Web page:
Blog Post / Fall 2016 / Issues / Poetry / Poetry 2016 / Volume 47

The Violence of Memory–Daniel Fitzpatrick

on Nunscape, by Leonora Carrington

Feathered devildactyl
mothers its
big blue egg.

Give me a big blue
breakfast full of food coloring,
the kind kids like
that mortifies the mother tongue.

A pteratopped column
plants one painted corner
while the sea scene flirts with fluttering off
on the gale-grey jubilant swell,
like a washed white sheet on the beach–

Prehistory surrealized
on the rich coast,
nuns (or is it sisters?) harvesting
Pacific cold-fat flailing fish,
habit-black laps hefting the huge flesh
like womb-blind babies
gasping on the crux of time.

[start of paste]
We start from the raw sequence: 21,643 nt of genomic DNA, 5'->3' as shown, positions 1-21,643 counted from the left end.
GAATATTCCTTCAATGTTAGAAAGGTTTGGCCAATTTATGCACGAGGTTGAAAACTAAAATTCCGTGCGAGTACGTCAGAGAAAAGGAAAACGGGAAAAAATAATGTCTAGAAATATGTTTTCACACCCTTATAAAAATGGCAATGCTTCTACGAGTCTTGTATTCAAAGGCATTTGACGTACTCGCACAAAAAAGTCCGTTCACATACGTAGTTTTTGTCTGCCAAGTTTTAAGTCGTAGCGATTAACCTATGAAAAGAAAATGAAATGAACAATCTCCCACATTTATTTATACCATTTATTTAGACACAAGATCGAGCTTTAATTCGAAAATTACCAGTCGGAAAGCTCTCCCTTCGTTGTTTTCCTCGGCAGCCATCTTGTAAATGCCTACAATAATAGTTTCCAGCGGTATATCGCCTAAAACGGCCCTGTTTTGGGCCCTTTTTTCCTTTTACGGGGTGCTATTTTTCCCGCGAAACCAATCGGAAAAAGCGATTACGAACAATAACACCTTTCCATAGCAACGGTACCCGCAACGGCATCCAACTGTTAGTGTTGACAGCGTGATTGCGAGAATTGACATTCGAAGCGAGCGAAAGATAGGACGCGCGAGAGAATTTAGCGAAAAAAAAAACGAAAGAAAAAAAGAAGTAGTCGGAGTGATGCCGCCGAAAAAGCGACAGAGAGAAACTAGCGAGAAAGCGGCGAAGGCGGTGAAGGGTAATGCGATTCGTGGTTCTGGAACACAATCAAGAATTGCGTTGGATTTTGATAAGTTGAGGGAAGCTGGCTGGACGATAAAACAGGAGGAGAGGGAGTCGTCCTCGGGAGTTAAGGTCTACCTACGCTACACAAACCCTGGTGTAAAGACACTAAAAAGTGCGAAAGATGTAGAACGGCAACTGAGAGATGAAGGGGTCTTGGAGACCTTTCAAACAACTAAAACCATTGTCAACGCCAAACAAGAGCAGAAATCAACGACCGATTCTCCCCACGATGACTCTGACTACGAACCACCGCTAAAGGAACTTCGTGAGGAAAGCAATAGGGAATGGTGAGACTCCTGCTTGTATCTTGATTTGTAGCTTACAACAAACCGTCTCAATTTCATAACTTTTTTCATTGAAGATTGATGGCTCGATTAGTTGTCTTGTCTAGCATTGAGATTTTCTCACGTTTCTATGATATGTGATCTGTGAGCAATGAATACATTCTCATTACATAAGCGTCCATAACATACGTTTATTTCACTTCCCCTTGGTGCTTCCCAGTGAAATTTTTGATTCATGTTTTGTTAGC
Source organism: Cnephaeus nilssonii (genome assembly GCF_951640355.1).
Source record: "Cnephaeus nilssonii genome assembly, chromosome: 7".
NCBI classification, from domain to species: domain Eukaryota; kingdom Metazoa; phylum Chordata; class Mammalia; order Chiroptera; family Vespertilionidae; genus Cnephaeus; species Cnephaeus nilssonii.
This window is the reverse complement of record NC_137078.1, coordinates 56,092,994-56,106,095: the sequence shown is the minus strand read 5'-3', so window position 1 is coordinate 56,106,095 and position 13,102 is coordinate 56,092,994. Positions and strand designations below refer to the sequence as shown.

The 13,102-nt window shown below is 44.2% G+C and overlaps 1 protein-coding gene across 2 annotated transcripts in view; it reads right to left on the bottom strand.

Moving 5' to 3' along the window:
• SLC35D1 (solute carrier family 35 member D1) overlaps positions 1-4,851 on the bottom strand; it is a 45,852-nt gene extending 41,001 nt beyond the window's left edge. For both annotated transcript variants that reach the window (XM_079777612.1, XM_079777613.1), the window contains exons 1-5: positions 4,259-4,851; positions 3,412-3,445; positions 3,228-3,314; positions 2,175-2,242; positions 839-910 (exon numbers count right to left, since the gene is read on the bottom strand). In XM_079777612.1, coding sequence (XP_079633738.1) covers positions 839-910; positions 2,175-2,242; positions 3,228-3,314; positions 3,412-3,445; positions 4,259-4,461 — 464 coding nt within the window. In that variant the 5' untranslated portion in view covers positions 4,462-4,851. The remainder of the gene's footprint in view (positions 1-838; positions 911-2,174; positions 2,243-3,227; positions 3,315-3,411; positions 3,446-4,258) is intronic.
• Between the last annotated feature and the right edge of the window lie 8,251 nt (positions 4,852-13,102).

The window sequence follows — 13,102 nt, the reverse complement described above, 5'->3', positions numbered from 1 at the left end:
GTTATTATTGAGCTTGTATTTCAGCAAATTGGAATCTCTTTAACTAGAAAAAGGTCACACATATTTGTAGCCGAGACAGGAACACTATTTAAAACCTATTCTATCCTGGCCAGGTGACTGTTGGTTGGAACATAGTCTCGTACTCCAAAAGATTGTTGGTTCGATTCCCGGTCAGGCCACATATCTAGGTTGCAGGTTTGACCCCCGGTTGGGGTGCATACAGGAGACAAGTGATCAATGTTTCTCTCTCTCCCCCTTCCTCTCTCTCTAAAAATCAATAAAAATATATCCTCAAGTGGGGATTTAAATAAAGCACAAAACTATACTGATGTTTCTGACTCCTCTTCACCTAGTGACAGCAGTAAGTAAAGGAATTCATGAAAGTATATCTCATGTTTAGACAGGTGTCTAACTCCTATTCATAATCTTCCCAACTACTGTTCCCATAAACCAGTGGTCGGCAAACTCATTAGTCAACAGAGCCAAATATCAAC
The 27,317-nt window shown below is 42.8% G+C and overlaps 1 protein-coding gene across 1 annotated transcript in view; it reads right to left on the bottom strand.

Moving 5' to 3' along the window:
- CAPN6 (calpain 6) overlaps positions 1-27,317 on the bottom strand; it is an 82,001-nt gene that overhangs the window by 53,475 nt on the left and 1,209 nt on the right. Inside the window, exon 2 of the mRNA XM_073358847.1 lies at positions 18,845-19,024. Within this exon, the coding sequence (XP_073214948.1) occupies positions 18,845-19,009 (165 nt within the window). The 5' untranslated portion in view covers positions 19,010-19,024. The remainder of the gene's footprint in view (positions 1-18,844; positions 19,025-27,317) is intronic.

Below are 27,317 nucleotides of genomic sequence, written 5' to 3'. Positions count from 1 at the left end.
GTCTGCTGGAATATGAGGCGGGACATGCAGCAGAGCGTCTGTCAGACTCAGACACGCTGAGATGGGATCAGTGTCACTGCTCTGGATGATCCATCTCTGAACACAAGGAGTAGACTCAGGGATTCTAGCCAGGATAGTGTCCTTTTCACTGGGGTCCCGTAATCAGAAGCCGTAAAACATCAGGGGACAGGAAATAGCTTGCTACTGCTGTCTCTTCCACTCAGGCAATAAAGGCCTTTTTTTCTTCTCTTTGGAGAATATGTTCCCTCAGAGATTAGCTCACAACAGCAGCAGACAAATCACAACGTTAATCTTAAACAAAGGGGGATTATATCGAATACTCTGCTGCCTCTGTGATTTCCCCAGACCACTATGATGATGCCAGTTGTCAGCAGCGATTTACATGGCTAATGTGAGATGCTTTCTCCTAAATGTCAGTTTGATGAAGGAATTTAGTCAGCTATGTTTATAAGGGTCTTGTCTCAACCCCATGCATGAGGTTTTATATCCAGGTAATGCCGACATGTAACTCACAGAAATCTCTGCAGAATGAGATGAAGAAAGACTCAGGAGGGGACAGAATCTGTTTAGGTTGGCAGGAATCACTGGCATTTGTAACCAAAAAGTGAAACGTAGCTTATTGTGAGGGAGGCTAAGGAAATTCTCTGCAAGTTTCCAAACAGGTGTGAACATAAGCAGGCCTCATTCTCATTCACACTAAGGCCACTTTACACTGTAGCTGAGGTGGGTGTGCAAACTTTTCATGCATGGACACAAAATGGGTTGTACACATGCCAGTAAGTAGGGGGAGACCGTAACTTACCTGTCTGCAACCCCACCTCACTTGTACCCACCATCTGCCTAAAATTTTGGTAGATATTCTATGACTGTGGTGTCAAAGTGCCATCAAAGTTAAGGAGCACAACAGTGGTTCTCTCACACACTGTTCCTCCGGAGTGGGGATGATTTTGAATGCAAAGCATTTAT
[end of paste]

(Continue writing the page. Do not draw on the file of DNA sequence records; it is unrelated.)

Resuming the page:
I remembered,
turned again,
found memory muted.

The pillar roots the right and
not the left;
bird is, yes, more bird
than lizard.

I become, like me, the little boy
once more the poor paleontologist,
begging for bones.

I need to see it again
in its place at the DMA,

in the wide space on the white wall,
near Frida’s unifying eyes
and the blue window binding
bald cypresses skyrocketing squirrels
and the Nasher’s ghastly grove
of overshadowed oaks,
there in the café smells and Ukrainian tunes
cracking off Chihuly shapes
carousing up the cold white steps.

And then I will believe
and remember,
though now I know.

We leave the convent,
set habited sail,
fish for fish

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